[Marxism] Ravi Malhotra: The Political Economy of Disablement: Advances and Contradictions

davidquarter at sympatico.ca davidquarter at sympatico.ca
Sun Mar 20 18:50:35 MST 2005

                [Great analysis of Disability...DOQ]

                   Marta Russell and Ravi Malhotra
Having a disability is conventionally regarded as a personal tragedy which the 
individual must overcome, or as a medical problem to which the individual must 
become adjusted. In 1976, however, the Union of the Physically Impaired Against 
Segregation in Britain made a significant advance when it pointed out that ˜disability 
is something imposed on top of our impairments by the way we are unnecessarily 
isolated and excluded from full participation in society™.1 Among those concerned 
with disability it soon became common ground that ˜it is society which disables 
persons with impairments™.
This social model of disability2 necessitates a rethinking of prevalent definitions. 
Leaving aside biological or physical-anthropological definitions of disability which 
make it appear that impaired persons are ˜naturally™ and, therefore, justifiably, 
excluded from the mainstream labour force, even quite mainstream definitions have 
serious shortcomings. The World Health Organization, for instance, defines 
impairment (the condition of being deaf or blind, or having impaired mobility or 
being otherwise impaired) as the physiological ˜problem™; disability as restricted 
functions or activities resulting from an impairment; and handicap as the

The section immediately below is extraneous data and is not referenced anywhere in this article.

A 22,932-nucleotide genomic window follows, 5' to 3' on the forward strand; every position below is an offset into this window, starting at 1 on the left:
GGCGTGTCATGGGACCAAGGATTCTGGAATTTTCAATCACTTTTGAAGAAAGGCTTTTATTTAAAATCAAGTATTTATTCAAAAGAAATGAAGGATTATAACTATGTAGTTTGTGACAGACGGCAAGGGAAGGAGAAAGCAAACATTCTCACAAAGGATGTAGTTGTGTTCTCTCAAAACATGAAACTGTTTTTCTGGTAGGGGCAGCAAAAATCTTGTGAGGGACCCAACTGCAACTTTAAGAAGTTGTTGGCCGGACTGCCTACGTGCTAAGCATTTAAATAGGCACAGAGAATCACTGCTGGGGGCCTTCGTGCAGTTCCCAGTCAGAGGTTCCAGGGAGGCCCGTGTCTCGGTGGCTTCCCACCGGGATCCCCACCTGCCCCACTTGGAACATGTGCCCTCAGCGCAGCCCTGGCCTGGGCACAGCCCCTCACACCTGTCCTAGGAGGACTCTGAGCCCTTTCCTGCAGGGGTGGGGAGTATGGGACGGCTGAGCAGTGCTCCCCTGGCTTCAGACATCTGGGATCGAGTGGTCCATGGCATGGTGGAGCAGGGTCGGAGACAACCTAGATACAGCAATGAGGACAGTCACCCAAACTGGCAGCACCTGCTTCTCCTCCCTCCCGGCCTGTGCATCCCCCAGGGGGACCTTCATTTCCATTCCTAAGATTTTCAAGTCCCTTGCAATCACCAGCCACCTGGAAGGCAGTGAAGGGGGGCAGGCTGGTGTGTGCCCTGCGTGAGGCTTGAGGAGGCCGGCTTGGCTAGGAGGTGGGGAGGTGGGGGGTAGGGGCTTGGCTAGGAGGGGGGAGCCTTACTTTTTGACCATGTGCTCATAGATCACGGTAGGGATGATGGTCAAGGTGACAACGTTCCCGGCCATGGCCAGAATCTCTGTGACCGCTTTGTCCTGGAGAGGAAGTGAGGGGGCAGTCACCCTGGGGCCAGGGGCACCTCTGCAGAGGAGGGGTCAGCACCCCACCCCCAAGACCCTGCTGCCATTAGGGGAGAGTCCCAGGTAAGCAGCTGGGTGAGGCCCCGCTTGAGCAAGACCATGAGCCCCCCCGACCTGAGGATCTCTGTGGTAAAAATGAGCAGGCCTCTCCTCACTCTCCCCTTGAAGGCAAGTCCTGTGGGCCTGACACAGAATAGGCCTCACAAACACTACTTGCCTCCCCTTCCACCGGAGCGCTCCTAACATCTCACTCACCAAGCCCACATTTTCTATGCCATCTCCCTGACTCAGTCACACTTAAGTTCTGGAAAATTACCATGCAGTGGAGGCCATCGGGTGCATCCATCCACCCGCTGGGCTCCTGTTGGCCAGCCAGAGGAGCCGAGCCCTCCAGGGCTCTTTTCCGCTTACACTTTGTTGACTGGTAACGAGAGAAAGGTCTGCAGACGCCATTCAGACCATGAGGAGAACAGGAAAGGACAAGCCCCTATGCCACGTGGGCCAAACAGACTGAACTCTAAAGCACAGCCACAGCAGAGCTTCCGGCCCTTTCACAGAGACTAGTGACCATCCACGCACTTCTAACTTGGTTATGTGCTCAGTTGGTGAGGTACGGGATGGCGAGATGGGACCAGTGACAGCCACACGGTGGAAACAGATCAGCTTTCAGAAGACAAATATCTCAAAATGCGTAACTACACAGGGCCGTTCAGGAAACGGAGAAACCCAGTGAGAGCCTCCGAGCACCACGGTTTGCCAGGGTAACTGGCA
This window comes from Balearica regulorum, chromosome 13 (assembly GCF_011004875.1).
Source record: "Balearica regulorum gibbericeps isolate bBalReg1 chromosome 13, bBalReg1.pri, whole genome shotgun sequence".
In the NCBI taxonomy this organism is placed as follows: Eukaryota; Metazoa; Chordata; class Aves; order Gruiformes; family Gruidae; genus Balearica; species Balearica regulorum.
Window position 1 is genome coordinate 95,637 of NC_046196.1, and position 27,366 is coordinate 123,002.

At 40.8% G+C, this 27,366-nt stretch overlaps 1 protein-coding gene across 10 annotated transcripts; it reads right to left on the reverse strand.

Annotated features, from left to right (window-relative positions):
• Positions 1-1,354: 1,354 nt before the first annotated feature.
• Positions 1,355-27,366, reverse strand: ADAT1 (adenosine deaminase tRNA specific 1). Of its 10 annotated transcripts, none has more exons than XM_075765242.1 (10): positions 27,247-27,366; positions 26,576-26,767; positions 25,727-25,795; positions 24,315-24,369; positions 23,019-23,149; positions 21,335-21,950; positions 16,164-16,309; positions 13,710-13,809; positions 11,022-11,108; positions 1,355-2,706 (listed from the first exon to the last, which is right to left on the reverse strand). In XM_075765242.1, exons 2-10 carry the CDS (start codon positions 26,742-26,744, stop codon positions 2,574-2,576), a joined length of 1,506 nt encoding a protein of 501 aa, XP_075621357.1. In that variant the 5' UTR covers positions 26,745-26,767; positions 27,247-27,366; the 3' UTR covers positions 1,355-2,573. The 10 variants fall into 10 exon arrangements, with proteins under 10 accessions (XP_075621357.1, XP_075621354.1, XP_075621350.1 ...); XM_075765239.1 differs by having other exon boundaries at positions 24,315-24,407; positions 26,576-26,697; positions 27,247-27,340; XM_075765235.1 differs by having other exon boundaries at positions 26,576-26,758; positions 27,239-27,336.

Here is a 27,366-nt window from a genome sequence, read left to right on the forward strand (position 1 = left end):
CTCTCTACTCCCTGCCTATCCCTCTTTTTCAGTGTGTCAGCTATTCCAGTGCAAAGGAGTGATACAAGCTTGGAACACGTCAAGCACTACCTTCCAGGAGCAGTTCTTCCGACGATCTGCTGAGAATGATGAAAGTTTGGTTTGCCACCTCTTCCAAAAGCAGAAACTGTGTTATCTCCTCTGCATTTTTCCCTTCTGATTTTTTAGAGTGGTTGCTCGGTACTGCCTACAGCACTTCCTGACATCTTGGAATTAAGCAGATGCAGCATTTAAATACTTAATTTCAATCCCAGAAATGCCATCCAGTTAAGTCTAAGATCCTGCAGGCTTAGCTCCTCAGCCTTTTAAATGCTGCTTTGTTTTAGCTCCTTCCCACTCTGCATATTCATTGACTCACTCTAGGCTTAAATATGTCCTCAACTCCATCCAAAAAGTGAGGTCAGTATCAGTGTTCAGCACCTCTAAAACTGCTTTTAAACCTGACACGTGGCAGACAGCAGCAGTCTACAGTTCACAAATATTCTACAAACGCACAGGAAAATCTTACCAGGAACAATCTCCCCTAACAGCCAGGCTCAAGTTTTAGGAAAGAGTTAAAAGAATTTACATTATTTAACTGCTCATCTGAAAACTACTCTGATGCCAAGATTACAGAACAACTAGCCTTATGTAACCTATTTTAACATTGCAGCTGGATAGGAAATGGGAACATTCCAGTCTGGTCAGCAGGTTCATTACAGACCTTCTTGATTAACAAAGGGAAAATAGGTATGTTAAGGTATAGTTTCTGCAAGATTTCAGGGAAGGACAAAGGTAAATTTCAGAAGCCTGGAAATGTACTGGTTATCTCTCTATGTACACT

˜disadvantage resulting from the impairment or disability, that limits or prevents the 
fulfillment of a role™.3 This terminology has been criticized by social model theorists 
of disability because it relies primarily on medical definitions and uses a bio-
physiological definition of normality. Further, ˜the environment™ within which this 
˜disadvantage™ is located, ˜is represented as œneutral, and any negative 
consequences of this approach for the person with an impairment are regarded as 
inevitable or acceptable rather than as disabling barriers™.4 
Reconceptualizing disability as an outcome of the political economy, however, also 
requires acknowledging the limitations of the ˜minority™ model of disability, which 
views it as the product of a disabling social and architectural environment. In this 
view the fundamental source of the problems encountered by disabled persons is 
prejudicial or discriminatory attitudes, implying that by erasing mistaken attitudes 
society will accept ˜difference™ and equality will flourish.5 This approach diverts 
attention from the mode of production and the concrete social relations that produce 
the disabling barriers, exclusion and inequalities facing disabled persons.
In contrast, we take the view that disability is a socially-created category derived 
from labour relations, a product of the exploitative economic structure of capitalist 
society: one which creates (and then oppresses) the so-called ˜dis-abled™ body as 
one of the conditions that allow the capitalist class to accumulate wealth. Seen in 
this light, disability is an aspect of the central contradiction of capitalism, and 
disability politics that do not accept this are, at best, fundamentally flawed strategies 
of reform or worse, forms of bourgeois ideology that prevent this from being seen.

Full: http://www.yorku.ca/socreg/RusMal.htm

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